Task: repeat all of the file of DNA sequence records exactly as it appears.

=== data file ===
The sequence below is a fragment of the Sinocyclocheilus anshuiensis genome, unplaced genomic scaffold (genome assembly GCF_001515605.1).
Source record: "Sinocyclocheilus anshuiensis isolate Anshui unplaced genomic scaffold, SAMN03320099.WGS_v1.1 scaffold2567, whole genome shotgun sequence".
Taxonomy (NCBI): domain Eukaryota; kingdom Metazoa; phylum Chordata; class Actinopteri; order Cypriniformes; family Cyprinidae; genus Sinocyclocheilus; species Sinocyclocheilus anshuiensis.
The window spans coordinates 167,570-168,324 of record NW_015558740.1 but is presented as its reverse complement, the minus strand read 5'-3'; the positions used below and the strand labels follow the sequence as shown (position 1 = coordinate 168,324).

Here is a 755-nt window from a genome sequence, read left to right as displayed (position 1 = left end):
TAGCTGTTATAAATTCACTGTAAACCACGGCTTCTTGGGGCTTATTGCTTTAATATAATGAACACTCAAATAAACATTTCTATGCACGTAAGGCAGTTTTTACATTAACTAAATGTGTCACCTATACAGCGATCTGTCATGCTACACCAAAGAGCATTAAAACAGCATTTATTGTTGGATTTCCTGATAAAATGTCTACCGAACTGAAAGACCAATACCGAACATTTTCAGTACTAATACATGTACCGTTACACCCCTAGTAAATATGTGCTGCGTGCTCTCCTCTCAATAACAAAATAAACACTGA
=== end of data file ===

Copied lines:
The sequence below is a fragment of the Sinocyclocheilus anshuiensis genome, unplaced genomic scaffold (genome assembly GCF_001515605.1).
Source record: "Sinocyclocheilus anshuiensis isolate Anshui unplaced genomic scaffold, SAMN03320099.WGS_v1.1 scaffold2567, whole genome shotgun sequence".
Taxonomy (NCBI): domain Eukaryota; kingdom Metazoa; phylum Chordata; class Actinopteri; order Cypriniformes; family Cyprinidae; genus Sinocyclocheilus; species Sinocyclocheilus anshuiensis.
The window spans coordinates 167,570-168,324 of record NW_015558740.1 but is presented as its reverse complement, the minus strand read 5'-3'; the positions used below and the strand labels follow the sequence as shown (position 1 = coordinate 168,324).

Here is a 755-nt window from a genome sequence, read left to right as displayed (position 1 = left end):
TAGCTGTTATAAATTCACTGTAAACCACGGCTTCTTGGGGCTTATTGCTTTAATATAATGAACACTCAAATAAACATTTCTATGCACGTAAGGCAGTTTTTACATTAACTAAATGTGTCACCTATACAGCGATCTGTCATGCTACACCAAAGAGCATTAAAACAGCATTTATTGTTGGATTTCCTGATAAAATGTCTACCGAACTGAAAGACCAATACCGAACATTTTCAGTACTAATACATGTACCGTTACACCCCTAGTAAATATGTGCTGCGTGCTCTCCTCTCAATAACAAAATAAACACTGA